Yesterday, a mob descended on the monastery and forcibly evicted over 130 monks, later threatening over 230 nuns and aspirants who were forced to abandon the monastery. Here's the press release
While the monastery has been destroyed, there are a number of ways you can help call attention to this horrifying violation of international human rights laws. Some senior monks are still unaccounted for, and it's important that the Vietnamese government feels pressure from the international community to release them, and to treat them humanely while they're under custody.
"Yesterday morning, a 150-strong mob descended on Prajna Monastery, Lam Dong Province, Vietnam. The crowd violently evicted over 130 monks, followers of Venerable Zen Master Thich Nhat Hanh. Plain-clothes police were known to be amongst the mob; uniformed police blocked all roads of access. Government officials refused to intervene, claiming that nothing was happening at the monastery site.The crowd, armed with sticks and hammers, smashed doors and windows. The monks, some less than 18 years old, began sitting meditation and chanting in peaceful resistance. They were assaulted, removed by force and dragged out of their residence into the torrential rain. They were violently bundled into trucks and taxis, driven off and later dumped by the roadside. Some were marched up to 15 kilometers away from the monastery, being subjected to kicks and blows if they fell. The two most senior monks were beaten and arrested without charge. At this time, it is unknown where one, Brother Phap Hoi, is being held.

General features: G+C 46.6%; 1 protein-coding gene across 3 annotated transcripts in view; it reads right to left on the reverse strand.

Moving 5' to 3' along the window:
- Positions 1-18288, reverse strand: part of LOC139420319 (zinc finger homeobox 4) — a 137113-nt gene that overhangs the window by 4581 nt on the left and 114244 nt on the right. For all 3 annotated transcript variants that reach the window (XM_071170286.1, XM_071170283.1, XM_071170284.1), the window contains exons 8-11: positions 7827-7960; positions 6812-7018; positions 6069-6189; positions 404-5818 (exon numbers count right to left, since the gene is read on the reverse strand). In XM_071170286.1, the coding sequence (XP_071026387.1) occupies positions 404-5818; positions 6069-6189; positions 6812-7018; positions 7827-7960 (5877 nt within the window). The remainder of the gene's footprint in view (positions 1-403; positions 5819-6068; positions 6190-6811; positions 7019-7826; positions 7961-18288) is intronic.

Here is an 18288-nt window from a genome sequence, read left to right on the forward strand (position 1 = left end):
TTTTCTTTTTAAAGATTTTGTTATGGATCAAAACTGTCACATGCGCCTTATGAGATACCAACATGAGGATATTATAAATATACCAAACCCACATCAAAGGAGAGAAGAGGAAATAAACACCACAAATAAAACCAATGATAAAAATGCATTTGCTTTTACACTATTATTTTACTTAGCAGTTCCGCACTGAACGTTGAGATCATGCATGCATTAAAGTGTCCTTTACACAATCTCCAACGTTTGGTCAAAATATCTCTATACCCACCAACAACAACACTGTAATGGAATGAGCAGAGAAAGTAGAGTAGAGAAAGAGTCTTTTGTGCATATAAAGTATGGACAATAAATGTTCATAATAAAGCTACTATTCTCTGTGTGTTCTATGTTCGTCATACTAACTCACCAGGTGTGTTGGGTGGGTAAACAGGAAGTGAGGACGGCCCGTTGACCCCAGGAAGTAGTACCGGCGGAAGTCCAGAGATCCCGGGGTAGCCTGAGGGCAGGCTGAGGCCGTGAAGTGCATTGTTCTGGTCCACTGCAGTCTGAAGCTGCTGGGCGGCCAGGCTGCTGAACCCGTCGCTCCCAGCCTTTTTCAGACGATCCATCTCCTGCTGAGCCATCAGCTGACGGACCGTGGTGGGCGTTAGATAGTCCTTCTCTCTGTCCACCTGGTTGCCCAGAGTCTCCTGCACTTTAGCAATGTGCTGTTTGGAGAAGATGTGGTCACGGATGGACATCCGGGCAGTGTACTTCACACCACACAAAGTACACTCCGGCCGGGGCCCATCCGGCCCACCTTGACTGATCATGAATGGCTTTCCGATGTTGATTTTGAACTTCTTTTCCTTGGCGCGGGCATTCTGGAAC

After they had successfully attacked the monks, the mob set upon the two nuns’ quarters. Doors were smashed down and all 230 nuns and aspirants driven into one building. There they were held overnight, awaiting threatened violence the next day. Left with no alternative, the nuns and aspirants, the majority of whom are young girls and women under 25 years old, abandoned their home for an uncertain future."
• Consider contacting news organizations asking them to cover the events at Bat Nha. Coverage in the West is limited, especially TV coverage. Any attention to this matter helps.
• Contact your representatives in Congress and ask them to pay attention to the events, and to hold the Vietnamese government accountable. You can contact your representatives by clicking here and your senators by clicking here.
• Write to the President of Vietnam asking him to allow the monks to continue their practice peacefully, and asking him to release the monks in custody.
• Contact Secretary of State Hillary Clinton registering your concern on the matter. You can contact her by clicking here.
• Contact the UN's Office of the High Commissioner for Human Rights.
• Inform human rights groups about the situation and ask them to take action. Here are a few:
To get a sense of what Bat Nha is like, please take a look at this video, which shows the daily practice at the monastery, and includes clips of the monks and nuns' nonviolent response after the initial attacks.
I am full of admiration for these monastics who responded to the attacks with nonviolence. Brother Trung Hai, who is a Dharma teacher at the monastery but was in France at the time of the attack, said this:
"The Vietnamese government and the Religious Committee and the National Buddhist Church have won. Their victory is that Bat Nha is completely destroyed. Everything is smashed. All the monks and nuns have been evicted from the monastery and the buildings have been stripped bare.*
Our monastics brothers and sisters have done their part, that is they have responded faithfully to every challenge with non-violence, compassion and forgiveness. And yes, they have won.
Now we rest on the conscience of the government and of the people, inside and outside of Vietnam.
We do not blame anyone. We have no anger toward anyone. We know that our enemies are not people; they are greed, hatred and ignorance."